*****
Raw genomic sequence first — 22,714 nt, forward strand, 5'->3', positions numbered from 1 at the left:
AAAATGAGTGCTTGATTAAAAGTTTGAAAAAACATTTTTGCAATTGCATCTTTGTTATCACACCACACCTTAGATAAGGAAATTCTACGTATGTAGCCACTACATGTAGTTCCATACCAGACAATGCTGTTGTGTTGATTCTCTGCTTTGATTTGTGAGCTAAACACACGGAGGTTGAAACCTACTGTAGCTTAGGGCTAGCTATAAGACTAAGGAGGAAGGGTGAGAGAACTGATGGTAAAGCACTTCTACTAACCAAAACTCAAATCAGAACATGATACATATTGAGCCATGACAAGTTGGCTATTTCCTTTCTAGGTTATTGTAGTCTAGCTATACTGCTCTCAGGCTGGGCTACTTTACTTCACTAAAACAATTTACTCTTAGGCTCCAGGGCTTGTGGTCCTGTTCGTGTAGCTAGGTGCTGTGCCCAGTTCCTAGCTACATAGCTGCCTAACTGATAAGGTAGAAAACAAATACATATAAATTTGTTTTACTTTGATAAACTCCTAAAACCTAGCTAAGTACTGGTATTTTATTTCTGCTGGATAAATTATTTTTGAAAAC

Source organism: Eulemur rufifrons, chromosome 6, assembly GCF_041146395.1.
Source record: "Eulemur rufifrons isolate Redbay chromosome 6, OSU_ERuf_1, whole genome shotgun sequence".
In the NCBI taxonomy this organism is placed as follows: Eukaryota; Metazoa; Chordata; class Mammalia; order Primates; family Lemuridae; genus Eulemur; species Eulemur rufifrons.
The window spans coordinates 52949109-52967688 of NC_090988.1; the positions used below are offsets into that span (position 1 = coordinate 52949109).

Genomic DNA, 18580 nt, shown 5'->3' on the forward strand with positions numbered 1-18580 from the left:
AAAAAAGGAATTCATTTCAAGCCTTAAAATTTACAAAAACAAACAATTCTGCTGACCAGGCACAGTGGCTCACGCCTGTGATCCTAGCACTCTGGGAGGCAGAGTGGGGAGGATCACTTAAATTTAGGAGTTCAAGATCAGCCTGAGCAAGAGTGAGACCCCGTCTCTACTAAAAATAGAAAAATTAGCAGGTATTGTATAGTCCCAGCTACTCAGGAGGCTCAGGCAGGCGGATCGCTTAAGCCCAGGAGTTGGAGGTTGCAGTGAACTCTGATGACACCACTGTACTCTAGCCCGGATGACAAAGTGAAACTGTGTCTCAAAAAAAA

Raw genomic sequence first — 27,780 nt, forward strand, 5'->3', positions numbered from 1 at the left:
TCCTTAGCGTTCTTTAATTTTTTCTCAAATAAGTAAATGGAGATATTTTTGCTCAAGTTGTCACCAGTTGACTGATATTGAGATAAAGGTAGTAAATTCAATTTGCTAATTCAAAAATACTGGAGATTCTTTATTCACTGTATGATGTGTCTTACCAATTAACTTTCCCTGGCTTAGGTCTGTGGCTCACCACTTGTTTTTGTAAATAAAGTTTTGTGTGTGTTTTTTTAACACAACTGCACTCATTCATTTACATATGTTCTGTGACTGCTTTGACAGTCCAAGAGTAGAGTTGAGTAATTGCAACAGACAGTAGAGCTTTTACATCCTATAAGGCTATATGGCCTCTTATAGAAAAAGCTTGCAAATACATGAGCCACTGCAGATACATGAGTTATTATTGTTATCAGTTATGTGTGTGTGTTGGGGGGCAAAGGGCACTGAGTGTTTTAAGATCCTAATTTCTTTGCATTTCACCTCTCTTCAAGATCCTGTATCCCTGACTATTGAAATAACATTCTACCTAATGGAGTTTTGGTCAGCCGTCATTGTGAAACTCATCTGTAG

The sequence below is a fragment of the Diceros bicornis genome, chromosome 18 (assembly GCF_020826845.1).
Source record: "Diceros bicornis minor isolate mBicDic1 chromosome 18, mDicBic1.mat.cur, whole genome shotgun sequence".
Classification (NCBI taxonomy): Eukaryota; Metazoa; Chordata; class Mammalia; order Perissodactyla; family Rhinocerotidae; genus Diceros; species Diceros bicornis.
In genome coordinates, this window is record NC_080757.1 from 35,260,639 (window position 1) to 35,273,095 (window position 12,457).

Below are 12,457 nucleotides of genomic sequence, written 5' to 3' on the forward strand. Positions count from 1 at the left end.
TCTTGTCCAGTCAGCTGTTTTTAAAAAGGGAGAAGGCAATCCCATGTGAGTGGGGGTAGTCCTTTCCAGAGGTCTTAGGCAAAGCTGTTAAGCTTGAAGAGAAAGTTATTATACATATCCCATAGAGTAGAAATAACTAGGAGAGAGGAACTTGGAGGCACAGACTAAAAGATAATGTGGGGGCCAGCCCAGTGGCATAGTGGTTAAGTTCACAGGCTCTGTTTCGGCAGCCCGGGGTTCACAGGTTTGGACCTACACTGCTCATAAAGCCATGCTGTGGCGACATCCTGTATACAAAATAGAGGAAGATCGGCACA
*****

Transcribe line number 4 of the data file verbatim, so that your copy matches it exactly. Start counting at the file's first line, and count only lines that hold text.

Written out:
Source record: "Eulemur rufifrons isolate Redbay chromosome 6, OSU_ERuf_1, whole genome shotgun sequence".